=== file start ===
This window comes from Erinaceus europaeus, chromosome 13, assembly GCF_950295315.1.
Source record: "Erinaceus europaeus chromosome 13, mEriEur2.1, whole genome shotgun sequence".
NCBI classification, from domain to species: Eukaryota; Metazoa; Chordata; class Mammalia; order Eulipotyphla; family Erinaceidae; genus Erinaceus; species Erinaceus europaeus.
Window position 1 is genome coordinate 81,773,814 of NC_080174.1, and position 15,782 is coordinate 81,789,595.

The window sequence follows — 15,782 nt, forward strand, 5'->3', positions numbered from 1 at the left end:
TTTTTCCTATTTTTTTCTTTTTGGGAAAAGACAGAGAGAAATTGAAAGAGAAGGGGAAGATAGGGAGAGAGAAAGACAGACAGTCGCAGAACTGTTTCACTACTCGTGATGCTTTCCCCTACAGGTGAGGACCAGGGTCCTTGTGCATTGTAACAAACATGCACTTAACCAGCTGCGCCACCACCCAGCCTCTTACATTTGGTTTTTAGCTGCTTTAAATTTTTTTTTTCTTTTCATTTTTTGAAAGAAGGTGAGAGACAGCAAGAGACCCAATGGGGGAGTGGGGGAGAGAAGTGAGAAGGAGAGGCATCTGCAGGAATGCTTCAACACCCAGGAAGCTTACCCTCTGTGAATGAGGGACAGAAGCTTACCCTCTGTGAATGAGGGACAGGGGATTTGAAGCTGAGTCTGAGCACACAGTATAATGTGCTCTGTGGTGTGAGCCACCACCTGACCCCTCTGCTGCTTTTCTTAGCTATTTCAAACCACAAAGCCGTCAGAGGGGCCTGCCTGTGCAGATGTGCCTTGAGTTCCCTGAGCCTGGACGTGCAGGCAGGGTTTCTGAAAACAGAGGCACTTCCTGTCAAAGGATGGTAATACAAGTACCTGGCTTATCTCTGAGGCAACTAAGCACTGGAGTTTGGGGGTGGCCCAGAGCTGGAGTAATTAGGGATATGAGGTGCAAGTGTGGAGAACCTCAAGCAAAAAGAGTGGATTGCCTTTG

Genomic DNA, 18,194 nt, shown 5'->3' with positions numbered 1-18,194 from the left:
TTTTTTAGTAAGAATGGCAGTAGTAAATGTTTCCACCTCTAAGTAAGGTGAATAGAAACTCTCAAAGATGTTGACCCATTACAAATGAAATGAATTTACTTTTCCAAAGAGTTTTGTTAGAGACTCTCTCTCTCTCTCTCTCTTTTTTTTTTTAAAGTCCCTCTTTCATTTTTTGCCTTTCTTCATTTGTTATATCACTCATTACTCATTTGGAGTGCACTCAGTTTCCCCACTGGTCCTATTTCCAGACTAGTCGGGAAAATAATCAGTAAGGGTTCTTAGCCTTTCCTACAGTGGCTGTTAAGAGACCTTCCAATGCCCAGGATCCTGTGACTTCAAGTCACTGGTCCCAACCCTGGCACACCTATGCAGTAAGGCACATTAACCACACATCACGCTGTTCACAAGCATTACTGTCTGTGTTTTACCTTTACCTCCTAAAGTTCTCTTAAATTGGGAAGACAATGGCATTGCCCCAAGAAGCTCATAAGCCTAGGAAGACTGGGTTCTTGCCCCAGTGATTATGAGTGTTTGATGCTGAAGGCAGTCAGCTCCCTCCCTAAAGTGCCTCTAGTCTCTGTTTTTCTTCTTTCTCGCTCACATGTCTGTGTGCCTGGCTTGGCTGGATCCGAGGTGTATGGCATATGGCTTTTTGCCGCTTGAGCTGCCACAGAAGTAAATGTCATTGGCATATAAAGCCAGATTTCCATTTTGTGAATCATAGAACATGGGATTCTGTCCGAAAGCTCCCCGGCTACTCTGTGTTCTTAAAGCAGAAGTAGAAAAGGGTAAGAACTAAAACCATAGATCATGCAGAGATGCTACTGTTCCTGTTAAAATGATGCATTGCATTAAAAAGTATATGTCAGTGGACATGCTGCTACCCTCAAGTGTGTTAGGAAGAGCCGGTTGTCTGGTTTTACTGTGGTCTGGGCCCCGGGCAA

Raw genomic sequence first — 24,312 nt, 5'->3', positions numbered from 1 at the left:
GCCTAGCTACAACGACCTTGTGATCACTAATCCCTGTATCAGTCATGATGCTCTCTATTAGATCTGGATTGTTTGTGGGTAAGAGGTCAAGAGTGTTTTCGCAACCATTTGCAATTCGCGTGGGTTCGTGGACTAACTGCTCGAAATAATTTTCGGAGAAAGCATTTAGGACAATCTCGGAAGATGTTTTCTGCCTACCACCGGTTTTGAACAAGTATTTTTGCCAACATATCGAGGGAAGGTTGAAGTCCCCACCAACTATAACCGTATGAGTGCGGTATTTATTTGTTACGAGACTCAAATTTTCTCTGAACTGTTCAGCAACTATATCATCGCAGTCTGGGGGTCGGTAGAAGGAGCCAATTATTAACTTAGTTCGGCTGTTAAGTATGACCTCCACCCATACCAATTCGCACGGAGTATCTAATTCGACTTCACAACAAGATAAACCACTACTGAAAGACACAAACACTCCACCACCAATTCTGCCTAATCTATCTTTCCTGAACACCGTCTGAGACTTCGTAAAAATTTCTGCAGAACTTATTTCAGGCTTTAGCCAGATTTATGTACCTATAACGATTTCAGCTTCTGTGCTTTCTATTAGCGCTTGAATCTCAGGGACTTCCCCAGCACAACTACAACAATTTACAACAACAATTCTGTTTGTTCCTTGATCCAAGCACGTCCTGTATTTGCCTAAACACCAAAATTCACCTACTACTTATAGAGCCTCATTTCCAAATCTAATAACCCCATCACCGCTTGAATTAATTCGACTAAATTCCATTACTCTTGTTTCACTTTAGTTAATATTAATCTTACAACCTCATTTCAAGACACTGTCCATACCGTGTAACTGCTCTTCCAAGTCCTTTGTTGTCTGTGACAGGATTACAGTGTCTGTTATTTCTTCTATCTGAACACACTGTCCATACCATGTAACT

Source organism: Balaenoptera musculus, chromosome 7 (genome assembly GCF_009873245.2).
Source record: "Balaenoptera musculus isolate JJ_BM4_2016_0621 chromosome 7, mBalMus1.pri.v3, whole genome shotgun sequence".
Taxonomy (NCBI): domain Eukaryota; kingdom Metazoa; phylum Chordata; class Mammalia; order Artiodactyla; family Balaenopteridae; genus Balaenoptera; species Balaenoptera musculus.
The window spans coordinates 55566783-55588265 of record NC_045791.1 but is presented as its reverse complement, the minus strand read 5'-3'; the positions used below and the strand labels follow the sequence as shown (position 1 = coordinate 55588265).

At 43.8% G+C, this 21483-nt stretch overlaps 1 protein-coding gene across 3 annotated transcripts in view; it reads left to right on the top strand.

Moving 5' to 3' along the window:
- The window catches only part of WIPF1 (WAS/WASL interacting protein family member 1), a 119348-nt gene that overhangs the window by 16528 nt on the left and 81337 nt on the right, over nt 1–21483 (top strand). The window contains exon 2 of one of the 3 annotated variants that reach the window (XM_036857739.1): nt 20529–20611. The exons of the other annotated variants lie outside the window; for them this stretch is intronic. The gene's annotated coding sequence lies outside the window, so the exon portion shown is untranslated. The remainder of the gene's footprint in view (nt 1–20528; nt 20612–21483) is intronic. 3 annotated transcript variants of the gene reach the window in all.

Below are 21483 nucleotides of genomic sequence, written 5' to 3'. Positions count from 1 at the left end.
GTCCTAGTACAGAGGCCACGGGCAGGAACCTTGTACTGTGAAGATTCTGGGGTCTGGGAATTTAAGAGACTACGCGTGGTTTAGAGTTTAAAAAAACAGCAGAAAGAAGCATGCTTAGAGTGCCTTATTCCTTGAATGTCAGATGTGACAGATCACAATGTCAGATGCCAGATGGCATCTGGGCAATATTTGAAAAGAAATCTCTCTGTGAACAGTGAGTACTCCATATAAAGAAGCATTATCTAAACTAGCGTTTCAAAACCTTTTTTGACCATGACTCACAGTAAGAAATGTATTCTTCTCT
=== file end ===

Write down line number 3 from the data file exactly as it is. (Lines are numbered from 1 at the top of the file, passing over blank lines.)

NCBI classification, from domain to species: Eukaryota; Metazoa; Chordata; class Mammalia; order Eulipotyphla; family Erinaceidae; genus Erinaceus; species Erinaceus europaeus.